Arduino is now shipping its own Arduino/Linux hybrid Arduino Yún board. Kridner wants to persuade Arduino users that the BeagleBone offers most of what they need plus a faster processor, Linux, and more, but he concedes that in many cases Arduino is the better choice.
Still, the Yún is not the answer, said Kridner. “Its MIPS Linux implementation seems too limited, but we’ll see,” he added. “Linux does have its limitations in controller applications, but the nice thing about the BeagleBone is you can use Linux for higher level tasks, but still directly code to a microcontroller. Sometimes, the microcontroller code makes Linux look good.”
Other kits and devices built on the Raspberry Pi, which was more evident than the BeagleBone in the hobbyist kits on sale in the Maker Shed. The Pi Foundation’s Eben Upton was also expected to show off a new Pi-noir night-vision camera module for the Pi.
Intel’s Linux- and Atom E640-based, MinnowBoard was also on hand. The project demonstrated a computer vision gizmo based on the open source, Yocto-compatible MinnowBoard and the OWI Robotic Arm. The partially OpenCV-driven “MinnowBoard Fish Picker-Upper” picked up only those objects shaped like a fish.
An 8-year old asked where the computer was. “That is the computer,” the rep said, pointing at the tiny board. “Oh,” he said, and then asked the MinnowBoard’s price. When he heard “$199,” the kid blew through his lips, and turned away. “Not for me!”
Indeed, there’s a strong ethos of cheap and dirty at the Maker Faire. Yet the Faire has also become the center of a fast-growing 3D printer industry that some hail as the harbinger of a new industrial revolution. There were dozens of 3D printers in action, while other booths sold software and services. The industry is still buzzing over the recent acquisition of Brooklyn-based MakerBot by Stratasys, which sets up three main players, at least for now: Stratasys/MakerBot, 3D Systems, and the numerous products and vendors supporting the open source RepRap platform.
Some of the 3D printers ran on Arduinos, but more had custom circuitry. Although 3D printer hacks have integrated Raspberry Pi or BeagleBone boards, I didn’t see any here. Nobody seemed to know of any commercial Linux-based 3D printers on the horizon, although most reps were quick to note their support for desktop Linux.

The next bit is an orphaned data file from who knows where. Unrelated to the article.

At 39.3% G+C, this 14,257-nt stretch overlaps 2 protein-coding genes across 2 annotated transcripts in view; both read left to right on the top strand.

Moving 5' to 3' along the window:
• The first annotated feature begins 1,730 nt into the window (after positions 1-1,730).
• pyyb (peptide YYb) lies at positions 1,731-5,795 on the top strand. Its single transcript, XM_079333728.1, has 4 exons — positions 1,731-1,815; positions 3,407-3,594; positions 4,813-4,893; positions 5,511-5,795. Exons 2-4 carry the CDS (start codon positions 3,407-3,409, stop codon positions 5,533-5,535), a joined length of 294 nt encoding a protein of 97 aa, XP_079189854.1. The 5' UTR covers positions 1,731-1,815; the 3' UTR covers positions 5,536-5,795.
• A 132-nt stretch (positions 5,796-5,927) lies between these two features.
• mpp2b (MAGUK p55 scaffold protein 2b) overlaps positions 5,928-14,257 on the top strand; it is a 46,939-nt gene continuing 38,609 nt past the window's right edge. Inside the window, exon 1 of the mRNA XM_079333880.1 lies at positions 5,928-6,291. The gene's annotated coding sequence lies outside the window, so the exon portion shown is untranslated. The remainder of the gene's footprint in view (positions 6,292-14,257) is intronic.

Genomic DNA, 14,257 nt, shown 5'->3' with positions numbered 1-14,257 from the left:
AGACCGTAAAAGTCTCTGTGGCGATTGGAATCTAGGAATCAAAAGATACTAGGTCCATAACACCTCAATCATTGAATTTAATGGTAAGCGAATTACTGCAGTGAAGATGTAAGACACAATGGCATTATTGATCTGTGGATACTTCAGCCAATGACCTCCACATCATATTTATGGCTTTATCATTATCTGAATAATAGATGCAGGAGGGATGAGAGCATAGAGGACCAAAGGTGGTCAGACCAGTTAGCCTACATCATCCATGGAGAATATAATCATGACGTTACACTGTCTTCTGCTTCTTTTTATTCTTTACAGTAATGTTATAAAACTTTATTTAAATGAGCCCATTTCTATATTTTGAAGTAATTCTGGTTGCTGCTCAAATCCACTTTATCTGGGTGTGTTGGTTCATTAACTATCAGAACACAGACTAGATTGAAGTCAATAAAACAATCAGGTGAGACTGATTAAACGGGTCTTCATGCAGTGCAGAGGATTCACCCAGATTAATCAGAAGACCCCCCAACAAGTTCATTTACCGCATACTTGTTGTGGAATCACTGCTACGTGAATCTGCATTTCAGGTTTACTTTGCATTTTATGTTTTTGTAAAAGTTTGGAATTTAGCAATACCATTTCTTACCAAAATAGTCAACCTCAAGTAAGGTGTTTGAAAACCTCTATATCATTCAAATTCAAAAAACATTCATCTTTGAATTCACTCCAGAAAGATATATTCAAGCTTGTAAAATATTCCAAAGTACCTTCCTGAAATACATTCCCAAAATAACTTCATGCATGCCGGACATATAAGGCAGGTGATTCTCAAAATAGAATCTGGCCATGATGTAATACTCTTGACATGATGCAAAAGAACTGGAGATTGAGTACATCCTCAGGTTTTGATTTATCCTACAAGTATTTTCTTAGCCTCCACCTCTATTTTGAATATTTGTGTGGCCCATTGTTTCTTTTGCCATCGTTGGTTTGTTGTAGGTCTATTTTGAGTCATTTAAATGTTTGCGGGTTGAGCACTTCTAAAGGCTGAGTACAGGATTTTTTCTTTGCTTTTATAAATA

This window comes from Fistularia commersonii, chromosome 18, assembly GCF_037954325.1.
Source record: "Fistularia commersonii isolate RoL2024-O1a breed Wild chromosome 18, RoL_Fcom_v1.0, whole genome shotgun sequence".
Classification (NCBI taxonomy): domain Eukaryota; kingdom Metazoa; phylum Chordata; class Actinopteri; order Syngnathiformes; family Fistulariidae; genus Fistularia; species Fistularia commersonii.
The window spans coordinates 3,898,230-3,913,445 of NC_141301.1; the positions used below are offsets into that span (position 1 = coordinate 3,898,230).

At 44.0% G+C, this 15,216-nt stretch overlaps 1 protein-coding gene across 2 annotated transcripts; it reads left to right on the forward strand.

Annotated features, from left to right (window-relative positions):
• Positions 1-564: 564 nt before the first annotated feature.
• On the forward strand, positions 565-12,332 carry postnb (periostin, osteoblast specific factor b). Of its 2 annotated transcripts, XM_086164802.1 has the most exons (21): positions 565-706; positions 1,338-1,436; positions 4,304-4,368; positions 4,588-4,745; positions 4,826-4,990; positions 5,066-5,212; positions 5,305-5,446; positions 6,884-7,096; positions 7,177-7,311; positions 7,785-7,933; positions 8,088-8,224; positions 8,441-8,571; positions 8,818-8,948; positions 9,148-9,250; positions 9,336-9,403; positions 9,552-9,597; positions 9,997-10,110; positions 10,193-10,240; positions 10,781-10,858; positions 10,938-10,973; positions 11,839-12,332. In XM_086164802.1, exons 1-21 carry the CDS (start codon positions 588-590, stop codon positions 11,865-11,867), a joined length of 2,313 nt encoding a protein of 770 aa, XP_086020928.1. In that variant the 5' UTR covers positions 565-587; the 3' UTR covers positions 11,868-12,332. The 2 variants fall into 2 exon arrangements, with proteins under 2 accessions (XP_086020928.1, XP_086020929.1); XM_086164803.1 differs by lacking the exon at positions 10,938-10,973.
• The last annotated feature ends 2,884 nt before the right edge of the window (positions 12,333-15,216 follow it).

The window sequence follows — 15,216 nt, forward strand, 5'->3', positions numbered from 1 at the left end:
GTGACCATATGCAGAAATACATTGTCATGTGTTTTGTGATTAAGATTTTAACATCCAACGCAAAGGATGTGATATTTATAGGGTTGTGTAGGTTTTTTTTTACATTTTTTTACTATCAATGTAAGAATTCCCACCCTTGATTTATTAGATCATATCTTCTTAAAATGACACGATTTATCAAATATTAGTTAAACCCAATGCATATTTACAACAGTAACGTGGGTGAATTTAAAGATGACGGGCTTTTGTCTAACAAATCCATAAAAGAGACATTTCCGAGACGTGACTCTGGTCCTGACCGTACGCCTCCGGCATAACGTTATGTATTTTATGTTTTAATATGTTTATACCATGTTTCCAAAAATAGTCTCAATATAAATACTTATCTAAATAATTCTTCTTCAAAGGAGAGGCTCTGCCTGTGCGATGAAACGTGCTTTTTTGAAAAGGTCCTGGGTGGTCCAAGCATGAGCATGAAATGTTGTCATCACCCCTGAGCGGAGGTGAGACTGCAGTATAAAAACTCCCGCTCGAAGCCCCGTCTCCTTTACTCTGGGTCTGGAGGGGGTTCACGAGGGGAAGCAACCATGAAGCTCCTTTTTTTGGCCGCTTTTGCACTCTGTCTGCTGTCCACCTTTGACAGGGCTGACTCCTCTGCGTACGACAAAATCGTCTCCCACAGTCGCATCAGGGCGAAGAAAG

A Linux-driven 3D printer for circuit boards
Kridner did show me one BeagleBone-driven device that is similar to a 3D printer. At the Tempo Automation booth, cofounder Jeff McAlvery demonstrated a prototype of an Electronics Factory desktop robot for manufacturing circuit boards in short-runs. The device etch traces, applies solder paste, places components, reflows, and tests boards. It incorporates Synthetos’ TinyG multi-axis motion control board, which in turn integrates with the Linux-based BeagleBone or Raspberry Pi.
“In many ways the BeagleBone is ideally suited for this,” said McAlvery as Kridner stood nearby. “It has the high-level processor and Linux development environment, but also has the analog interfaces, the controller side.” McAlvery wasn’t sure about a timetable, but said he was considering crowdfunding.
We also stopped by the Synthetos booth where they demonstrated a stepper motor working in conjunction with the TinyG, here paired with a Pi. Designed for CNC applications, TinyG is built around an Atmel ATxmega192 microcontroller and is programmed using open source LinuxCNC-compatible Gcode downloaded via USB. The TinyG V8 version implements “constant jerk acceleration planning” algorithms for fast, yet smooth, transitions that avoid whiplash.
Very interesting. But not as cool as the World’s Biggest Mousetrap, a 25-ton replication of the Rube Goldberg game spread over an entire field. Should I ask the clowns whether it runs Linux?